Abandoned 40 years ago, time has taken it’s toll on the old school house. Signs of vandalism can be seen throughout, as almost every inch of the interior walls are covered in graffiti and garbage is littered about. In 1995, there was a fire which lead to the roof of the auditorium to cave in.

The school is frequented by many teens and is known to the many residents of Jacksonville as the local haunt, famous for the rumors and legends that surround it. Of the many legends associated with the school, my favorite would be the story of the janitor who took kids down into the boiler room and burned them alive, until one escaped and blowing up the boiler room in the process, causing the east wing to catch fire….which just makes me think someone saw Nightmare on Elm Street too many times.

  • Photographer: Bullet
    Year Taken: 2014
    Website: Abandoned Florida
  • Photographer: Far Enough
    Year Taken: 2011
    Website: Flickr
  • Photographer: Drew Perlmutter
    Year Taken: 2012
    Website: Flickr
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About Author

I was born and raised in South Florida and have lived here since. I began urban exploring in 2009 after watching a documentary about it and becoming interested in the history and things people had left behind. My love for photography grew from it as a way to share these places with others.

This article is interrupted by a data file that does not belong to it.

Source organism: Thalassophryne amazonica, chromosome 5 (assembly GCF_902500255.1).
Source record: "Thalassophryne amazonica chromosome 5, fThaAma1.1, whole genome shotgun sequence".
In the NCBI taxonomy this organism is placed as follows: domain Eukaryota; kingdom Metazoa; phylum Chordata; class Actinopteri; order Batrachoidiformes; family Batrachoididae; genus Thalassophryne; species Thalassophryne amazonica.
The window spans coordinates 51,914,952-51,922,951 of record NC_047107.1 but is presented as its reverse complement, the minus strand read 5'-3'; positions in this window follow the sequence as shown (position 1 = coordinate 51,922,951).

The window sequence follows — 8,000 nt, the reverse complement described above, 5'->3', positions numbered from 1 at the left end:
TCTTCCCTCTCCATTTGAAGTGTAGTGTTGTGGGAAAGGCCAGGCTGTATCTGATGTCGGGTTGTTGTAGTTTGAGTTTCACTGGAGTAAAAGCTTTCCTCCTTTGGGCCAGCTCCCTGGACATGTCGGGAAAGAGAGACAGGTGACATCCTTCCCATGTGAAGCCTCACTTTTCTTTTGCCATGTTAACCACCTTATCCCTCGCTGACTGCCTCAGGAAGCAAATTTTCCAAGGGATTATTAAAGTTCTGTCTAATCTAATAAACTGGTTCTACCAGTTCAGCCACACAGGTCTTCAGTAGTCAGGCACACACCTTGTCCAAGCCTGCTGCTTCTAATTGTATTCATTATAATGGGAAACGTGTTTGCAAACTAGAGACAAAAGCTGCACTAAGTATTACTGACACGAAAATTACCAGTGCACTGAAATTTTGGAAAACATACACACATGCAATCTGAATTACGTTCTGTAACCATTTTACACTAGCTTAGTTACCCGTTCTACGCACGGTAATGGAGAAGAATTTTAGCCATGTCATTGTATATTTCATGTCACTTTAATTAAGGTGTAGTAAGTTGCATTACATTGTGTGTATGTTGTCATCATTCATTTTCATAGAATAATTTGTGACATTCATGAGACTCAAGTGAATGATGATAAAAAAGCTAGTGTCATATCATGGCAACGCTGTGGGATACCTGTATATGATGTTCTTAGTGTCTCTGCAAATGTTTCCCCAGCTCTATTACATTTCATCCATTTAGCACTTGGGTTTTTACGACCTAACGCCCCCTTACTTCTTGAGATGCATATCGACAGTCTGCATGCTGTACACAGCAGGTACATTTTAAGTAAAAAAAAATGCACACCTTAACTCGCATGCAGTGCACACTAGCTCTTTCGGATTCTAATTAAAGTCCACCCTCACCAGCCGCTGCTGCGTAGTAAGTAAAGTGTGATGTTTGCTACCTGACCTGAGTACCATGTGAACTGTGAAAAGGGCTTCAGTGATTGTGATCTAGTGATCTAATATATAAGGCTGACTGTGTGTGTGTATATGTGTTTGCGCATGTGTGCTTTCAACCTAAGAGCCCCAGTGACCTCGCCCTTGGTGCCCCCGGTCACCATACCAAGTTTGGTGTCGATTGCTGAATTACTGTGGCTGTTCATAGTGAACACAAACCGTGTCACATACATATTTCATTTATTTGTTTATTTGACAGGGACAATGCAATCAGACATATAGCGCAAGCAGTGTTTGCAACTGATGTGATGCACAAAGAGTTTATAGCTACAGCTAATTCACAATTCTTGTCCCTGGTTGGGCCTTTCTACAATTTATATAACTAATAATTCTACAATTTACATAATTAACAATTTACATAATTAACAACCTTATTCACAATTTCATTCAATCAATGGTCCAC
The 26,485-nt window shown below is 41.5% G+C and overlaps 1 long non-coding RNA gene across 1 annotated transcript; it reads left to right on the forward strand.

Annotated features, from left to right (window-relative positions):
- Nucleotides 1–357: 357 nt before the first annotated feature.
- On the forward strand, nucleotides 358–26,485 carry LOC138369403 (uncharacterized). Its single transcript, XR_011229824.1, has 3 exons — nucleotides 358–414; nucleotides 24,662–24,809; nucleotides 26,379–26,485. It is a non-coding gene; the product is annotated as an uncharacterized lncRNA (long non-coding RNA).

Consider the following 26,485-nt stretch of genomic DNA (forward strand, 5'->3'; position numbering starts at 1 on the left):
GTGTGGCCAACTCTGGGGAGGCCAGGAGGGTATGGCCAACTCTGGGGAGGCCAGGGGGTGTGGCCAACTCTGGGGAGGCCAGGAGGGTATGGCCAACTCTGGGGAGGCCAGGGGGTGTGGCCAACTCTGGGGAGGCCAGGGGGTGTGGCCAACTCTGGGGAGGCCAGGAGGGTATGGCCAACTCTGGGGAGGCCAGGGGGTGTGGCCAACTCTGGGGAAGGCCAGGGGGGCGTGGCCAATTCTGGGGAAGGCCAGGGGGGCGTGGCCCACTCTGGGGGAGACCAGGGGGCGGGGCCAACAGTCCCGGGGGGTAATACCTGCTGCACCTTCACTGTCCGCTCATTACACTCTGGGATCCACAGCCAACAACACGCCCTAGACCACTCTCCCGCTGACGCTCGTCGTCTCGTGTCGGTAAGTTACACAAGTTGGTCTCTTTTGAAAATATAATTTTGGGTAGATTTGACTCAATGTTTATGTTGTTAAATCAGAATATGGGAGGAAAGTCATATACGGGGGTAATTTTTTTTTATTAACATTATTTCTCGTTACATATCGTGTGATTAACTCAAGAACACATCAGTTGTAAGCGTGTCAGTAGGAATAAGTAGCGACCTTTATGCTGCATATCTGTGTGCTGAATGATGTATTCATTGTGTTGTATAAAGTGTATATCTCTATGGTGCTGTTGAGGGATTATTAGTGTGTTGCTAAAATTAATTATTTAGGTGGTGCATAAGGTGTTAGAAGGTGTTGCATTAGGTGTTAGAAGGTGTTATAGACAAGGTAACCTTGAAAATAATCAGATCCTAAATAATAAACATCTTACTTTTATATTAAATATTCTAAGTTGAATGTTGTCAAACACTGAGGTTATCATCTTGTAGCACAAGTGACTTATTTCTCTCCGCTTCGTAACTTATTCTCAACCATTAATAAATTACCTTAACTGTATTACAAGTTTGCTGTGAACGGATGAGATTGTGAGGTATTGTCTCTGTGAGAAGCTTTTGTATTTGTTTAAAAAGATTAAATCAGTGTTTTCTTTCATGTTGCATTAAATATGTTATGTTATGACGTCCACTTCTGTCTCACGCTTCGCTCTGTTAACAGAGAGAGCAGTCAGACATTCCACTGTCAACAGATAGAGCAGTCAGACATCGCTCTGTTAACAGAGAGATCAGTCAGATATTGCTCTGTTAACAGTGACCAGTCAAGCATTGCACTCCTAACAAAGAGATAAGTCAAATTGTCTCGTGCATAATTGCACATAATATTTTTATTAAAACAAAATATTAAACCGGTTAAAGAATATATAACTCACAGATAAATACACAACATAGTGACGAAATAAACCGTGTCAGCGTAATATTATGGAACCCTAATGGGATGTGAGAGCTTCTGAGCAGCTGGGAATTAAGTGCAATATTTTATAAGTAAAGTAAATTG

42 Comments

  1. Barbara (Rigdon) Mitchell on

    Jerry and Betty Hale..Hope you remember me from school..We all went to Annie Lytle together..Bobby Joe, Jean Paige, Jane Townsan. Belva Jean Whitaker, Dorothy Ames, and many more that I can’t think of now. Started in 1st grade 1941 thru the 6th grade. I was Barbara Rigdon and I remember ya’ll well. Still see Bobby Joe and talkd to Jean Paige..missed Bobby Joe’s 80th b’day. I am at Bobomitch@aol.com

  2. Barbara (Rigdon) Mitchell on

    P.S. ‘There were classrooms on the first floor – I spent 1st-2nd-and 3rd grades on the first floor. 4th grade in one the “dogt houses” out back and 5th and 6th grades upstairs in Mrs. Landcaster’s class.

  3. I ALSO REMEMBER LEROY BATMAN HEMINGWAY TED AND GERALD STRICKLAND, DOROTHY HALL ROYHALL .WHEN WAS THERE EVER A 7TH GRADE THERE? THEREWERE A GROUP OF US THAT WENT ON TO JOHN GORRIE AND SOME ON TO LEE HIGH . I WILL CHECK WITH OTHERS TO SEE IF THEY WOULD CARE IF I MENTIONED THEIR NAME. YES WE KNOW BARBARA AND MITCH. ITS BEEN A LONG TIME. THIS IS GOOD.